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  5. "Nosotras vamos a demostrar q…

"Nosotras vamos a demostrar que podemos cocinar."

Translation:We are going to demonstrate that we can cook.

July 16, 2013



I believe that you could also translate this as 'We are going to demonstrate that we are able to cook'.


The sense of the sentence would be the same, but there is a more literal way to say that in Spanish: We are going to demonstrate that we are able to cook = Nosotras vamos a demostrar que somos capaces de cocinar.


Why isnt "We will demonstrate what we can cook" correct?


It would require "lo" before the "que" to mean "what". Vamos a demostrar lo que podemos cocinar.


If DL is not being picky about "we will demonstrate = demostraremos / we are going to demonstrate = vamos a demostrar", it is probably because you wrote "what" instead of "that", "what" is "qué" and "that" is "que" ;]


Sorry it's not about the accent. Question words like cuándo, qué, and dónde use accents when they're used as a question, otherwise the accent is absent. It's actually about the missing direct object "lo" which together with "que" as "lo que" should mean "what" as in "this is what I do" (esto es lo que hago).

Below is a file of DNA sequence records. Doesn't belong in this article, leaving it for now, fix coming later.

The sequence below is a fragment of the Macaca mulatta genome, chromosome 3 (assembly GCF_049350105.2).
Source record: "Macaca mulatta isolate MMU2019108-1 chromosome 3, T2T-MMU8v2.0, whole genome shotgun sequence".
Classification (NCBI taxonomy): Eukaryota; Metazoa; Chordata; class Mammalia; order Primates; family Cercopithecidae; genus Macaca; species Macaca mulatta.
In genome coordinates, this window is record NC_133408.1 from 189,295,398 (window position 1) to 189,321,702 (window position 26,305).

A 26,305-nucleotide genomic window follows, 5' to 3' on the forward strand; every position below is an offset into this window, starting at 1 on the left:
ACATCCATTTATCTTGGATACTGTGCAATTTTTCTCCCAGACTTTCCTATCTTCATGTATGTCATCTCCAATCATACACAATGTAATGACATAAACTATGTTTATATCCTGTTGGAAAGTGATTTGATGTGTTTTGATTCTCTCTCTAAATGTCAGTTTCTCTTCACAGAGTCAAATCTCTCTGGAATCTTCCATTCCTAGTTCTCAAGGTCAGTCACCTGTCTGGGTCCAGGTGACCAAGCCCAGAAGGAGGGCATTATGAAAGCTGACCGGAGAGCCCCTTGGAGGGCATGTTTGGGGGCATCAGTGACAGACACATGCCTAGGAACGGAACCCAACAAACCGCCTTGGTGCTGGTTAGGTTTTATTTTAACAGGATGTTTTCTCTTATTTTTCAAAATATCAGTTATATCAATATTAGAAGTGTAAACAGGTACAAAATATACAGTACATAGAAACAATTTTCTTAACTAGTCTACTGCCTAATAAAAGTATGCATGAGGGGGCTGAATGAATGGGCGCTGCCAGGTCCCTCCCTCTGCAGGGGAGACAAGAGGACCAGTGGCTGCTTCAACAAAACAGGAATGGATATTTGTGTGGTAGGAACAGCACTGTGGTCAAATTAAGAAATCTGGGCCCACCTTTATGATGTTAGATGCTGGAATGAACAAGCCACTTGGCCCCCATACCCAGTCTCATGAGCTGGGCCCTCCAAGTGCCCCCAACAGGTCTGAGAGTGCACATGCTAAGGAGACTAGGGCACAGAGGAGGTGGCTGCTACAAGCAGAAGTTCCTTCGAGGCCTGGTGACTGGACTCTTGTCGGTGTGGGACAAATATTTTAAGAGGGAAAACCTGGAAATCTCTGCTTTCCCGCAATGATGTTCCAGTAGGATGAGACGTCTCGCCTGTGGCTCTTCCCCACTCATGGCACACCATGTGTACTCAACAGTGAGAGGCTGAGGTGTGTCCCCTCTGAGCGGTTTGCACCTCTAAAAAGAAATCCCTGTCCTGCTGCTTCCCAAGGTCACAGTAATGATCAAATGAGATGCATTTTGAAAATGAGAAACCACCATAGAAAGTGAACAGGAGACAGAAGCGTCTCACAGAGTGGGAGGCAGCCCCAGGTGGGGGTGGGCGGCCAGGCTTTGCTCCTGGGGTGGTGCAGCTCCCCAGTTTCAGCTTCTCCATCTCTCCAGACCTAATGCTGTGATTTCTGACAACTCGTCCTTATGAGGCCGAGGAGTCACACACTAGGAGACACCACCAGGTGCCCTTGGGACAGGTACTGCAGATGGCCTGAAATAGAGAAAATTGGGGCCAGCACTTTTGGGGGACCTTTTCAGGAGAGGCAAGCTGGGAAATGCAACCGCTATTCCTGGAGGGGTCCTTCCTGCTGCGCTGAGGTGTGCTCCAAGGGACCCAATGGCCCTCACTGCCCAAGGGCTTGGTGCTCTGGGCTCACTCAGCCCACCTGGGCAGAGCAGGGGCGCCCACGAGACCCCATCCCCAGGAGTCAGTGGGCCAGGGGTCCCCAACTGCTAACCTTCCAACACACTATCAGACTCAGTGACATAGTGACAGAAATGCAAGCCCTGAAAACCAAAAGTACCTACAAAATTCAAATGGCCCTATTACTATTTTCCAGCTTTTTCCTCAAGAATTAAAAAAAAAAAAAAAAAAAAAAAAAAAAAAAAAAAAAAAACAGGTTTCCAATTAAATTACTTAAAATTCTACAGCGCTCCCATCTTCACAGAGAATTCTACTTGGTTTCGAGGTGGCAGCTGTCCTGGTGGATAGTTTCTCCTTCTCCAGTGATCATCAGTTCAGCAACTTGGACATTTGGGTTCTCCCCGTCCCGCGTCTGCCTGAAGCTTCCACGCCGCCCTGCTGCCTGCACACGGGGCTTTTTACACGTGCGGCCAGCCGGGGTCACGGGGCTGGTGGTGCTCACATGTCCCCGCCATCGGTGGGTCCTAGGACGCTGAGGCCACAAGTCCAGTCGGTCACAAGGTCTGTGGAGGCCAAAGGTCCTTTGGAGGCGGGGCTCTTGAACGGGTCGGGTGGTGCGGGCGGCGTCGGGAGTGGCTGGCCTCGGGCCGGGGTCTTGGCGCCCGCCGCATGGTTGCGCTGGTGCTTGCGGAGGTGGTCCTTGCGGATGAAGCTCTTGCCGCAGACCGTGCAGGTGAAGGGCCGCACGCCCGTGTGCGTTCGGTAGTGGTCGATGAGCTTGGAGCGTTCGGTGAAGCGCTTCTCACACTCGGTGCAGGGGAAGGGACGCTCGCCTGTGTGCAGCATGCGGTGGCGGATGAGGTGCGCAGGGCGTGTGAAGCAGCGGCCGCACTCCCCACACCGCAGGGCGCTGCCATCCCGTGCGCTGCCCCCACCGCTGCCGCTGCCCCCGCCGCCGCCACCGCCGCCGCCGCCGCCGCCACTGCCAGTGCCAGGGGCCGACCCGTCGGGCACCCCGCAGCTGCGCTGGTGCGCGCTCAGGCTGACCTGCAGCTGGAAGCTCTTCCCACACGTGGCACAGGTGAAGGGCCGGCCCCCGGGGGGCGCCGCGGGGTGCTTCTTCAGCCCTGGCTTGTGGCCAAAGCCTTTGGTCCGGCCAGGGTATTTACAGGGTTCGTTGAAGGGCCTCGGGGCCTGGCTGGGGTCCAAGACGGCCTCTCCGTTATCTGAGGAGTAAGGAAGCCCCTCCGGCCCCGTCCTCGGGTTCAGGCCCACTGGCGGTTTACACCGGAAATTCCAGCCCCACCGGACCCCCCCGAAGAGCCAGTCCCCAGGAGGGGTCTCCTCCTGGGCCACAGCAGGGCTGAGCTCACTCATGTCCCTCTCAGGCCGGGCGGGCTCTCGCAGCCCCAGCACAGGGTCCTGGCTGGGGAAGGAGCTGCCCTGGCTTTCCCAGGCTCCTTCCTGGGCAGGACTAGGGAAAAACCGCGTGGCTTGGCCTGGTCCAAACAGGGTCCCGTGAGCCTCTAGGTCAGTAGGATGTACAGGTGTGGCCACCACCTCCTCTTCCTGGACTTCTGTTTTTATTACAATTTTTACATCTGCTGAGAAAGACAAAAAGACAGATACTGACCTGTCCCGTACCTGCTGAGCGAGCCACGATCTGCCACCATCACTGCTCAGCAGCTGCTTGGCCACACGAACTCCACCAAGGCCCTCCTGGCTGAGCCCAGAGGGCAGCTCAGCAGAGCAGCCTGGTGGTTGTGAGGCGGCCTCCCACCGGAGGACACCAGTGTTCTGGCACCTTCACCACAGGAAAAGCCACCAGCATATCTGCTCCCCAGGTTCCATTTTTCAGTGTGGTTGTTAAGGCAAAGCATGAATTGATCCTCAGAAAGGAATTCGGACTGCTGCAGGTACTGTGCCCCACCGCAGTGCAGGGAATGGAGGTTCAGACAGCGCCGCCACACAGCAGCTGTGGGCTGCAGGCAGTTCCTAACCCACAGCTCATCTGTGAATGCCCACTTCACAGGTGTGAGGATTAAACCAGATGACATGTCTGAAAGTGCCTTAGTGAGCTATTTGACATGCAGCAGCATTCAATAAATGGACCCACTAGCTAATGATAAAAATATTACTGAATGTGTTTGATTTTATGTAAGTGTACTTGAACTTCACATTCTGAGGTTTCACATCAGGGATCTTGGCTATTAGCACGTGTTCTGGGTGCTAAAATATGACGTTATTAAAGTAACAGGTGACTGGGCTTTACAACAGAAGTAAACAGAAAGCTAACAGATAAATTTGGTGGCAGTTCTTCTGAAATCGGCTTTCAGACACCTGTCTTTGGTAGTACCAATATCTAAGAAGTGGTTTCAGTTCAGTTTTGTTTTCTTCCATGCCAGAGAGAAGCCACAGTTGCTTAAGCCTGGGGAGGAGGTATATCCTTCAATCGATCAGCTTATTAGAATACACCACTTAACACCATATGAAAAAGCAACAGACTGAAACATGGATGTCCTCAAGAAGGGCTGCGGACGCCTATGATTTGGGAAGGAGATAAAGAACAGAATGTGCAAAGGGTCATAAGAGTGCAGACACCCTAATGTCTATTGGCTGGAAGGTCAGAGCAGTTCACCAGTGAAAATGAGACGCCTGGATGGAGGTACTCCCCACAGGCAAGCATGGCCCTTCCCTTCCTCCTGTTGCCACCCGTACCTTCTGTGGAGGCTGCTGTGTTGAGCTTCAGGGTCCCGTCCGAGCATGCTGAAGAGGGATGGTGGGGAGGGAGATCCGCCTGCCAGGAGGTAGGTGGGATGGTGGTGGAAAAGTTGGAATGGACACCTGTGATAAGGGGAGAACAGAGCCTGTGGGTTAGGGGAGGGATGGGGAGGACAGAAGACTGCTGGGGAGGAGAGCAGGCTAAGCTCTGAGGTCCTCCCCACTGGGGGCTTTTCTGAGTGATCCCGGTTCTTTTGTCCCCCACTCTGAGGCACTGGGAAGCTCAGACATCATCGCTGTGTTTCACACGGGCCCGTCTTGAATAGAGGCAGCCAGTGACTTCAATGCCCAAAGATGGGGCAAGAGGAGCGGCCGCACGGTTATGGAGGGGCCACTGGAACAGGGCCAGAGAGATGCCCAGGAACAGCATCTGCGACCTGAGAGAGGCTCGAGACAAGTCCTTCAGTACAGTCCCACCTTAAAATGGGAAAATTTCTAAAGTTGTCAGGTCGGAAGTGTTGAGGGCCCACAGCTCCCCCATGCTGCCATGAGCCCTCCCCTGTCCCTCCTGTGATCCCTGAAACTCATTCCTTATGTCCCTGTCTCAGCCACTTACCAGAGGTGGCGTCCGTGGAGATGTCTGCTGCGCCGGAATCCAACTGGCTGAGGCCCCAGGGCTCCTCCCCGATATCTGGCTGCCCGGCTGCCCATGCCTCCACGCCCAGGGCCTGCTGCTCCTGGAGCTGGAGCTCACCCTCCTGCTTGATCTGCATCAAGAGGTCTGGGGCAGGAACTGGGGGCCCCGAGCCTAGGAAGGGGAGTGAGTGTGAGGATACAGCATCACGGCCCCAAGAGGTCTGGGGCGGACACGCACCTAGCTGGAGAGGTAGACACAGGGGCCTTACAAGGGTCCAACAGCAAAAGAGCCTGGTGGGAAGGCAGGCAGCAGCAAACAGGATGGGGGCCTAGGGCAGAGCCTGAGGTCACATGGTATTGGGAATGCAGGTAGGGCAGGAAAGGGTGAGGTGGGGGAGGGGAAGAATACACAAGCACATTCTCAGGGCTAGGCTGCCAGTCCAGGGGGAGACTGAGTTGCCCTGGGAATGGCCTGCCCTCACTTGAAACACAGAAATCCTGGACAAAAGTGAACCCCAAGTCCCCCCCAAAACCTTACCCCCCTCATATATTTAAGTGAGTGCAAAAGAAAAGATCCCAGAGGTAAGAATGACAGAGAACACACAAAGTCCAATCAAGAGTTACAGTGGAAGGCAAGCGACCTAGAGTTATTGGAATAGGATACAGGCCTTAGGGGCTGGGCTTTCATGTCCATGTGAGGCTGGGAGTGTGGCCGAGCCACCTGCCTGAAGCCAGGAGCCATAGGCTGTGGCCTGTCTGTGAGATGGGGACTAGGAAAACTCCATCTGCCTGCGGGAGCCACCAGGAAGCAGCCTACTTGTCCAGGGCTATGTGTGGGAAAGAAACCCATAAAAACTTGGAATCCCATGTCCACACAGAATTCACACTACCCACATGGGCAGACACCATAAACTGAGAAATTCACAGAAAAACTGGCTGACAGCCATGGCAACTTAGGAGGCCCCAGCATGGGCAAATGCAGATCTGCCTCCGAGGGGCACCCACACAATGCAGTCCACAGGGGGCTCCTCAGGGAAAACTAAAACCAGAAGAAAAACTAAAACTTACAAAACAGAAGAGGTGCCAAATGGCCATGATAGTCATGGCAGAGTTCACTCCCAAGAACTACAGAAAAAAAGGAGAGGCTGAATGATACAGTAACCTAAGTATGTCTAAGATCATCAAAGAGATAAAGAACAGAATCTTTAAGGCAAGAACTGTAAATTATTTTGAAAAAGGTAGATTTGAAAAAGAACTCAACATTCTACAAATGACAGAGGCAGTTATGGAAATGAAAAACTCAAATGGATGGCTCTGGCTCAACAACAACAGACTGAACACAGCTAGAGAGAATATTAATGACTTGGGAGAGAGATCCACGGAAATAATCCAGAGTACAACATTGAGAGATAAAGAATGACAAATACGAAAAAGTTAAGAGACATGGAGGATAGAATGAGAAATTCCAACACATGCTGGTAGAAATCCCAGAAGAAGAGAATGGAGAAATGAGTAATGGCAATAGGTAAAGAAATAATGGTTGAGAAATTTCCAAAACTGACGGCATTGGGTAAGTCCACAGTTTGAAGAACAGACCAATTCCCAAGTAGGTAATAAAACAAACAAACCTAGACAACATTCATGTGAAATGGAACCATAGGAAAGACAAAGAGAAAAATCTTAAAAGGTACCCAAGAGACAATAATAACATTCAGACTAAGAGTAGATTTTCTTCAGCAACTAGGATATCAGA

Here you don't actually need it "lo". If you include "lo" you are talking about what you can cook. If you don't include it, you are talking about your ability to cook which is different. In other words, "que podemos cocinar" is a noun clause and acts as the direct object.


I could not hear this man's voice refer to "we" as feminine. So I used nosotros. And Duo marked it wrong. I love good feedback. But that felt like a trick. It stung.


Ignore gender of the voice. It is a random assignment and sometimes the text does not match the voice.


misheard 'nosotros' for 'nosotras' and got it wrong. Typing 'nosotros' hear has no bearing on the grammar or syntax of the sentence so this should be overlooked.

We are here to learn Spanish not to test our hearing.


I fully agree especially when the voice is male as was the case here


Maybe I'm over-thinking this, but should Saber rather than Poder be used in this context? As far as my knowledge stretches: Poder shows that someone can do something in the sense that they are available to do it by having time or materials Saber is used to demonstrate that they know how to do something by possessing the relevant skills.


I think in this case, both have the same meaning and so "saber" would be alright too. I think DL prefers the "know how to..." structure to for "saber" in this context, though!


After considering all the discussion, I still fail to understand why the masculine we, nosotros, is not acceptable. What in this phrase other than the masculine voice gives any indication of context or gender?


Please report it.

Otherwise, there might have been a mistake somewhere in your answer.

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